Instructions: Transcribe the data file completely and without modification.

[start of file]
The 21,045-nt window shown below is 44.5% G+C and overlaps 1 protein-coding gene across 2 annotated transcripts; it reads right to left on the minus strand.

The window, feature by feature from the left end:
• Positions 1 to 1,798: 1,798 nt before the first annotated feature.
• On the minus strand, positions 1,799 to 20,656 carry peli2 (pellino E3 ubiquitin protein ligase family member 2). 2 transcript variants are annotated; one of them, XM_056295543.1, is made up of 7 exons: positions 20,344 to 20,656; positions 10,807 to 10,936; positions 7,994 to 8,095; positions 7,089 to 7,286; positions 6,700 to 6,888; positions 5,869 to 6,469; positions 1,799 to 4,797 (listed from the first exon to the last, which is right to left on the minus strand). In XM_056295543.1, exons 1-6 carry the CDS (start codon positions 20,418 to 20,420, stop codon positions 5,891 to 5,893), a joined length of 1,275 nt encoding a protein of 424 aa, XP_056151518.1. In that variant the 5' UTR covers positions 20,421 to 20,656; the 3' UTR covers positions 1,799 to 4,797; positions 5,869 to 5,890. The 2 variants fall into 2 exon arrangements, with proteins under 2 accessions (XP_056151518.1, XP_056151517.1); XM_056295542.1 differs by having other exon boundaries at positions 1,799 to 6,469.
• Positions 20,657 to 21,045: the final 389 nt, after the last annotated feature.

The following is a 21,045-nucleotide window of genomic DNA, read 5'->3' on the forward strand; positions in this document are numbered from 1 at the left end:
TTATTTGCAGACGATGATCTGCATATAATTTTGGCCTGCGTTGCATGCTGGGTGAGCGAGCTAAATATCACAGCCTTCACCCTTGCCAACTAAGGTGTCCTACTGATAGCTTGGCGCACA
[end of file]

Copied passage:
The 21,045-nt window shown below is 44.5% G+C and overlaps 1 protein-coding gene across 2 annotated transcripts; it reads right to left on the minus strand.

The window, feature by feature from the left end:
• Positions 1 to 1,798: 1,798 nt before the first annotated feature.
• On the minus strand, positions 1,799 to 20,656 carry peli2 (pellino E3 ubiquitin protein ligase family member 2). 2 transcript variants are annotated; one of them, XM_056295543.1, is made up of 7 exons: positions 20,344 to 20,656; positions 10,807 to 10,936; positions 7,994 to 8,095; positions 7,089 to 7,286; positions 6,700 to 6,888; positions 5,869 to 6,469; positions 1,799 to 4,797 (listed from the first exon to the last, which is right to left on the minus strand). In XM_056295543.1, exons 1-6 carry the CDS (start codon positions 20,418 to 20,420, stop codon positions 5,891 to 5,893), a joined length of 1,275 nt encoding a protein of 424 aa, XP_056151518.1. In that variant the 5' UTR covers positions 20,421 to 20,656; the 3' UTR covers positions 1,799 to 4,797; positions 5,869 to 5,890. The 2 variants fall into 2 exon arrangements, with proteins under 2 accessions (XP_056151518.1, XP_056151517.1); XM_056295542.1 differs by having other exon boundaries at positions 1,799 to 6,469.
• Positions 20,657 to 21,045: the final 389 nt, after the last annotated feature.

The following is a 21,045-nucleotide window of genomic DNA, read 5'->3' on the forward strand; positions in this document are numbered from 1 at the left end:
TTATTTGCAGACGATGATCTGCATATAATTTTGGCCTGCGTTGCATGCTGGGTGAGCGAGCTAAATATCACAGCCTTCACCCTTGCCAACTAAGGTGTCCTACTGATAGCTTGGCGCACA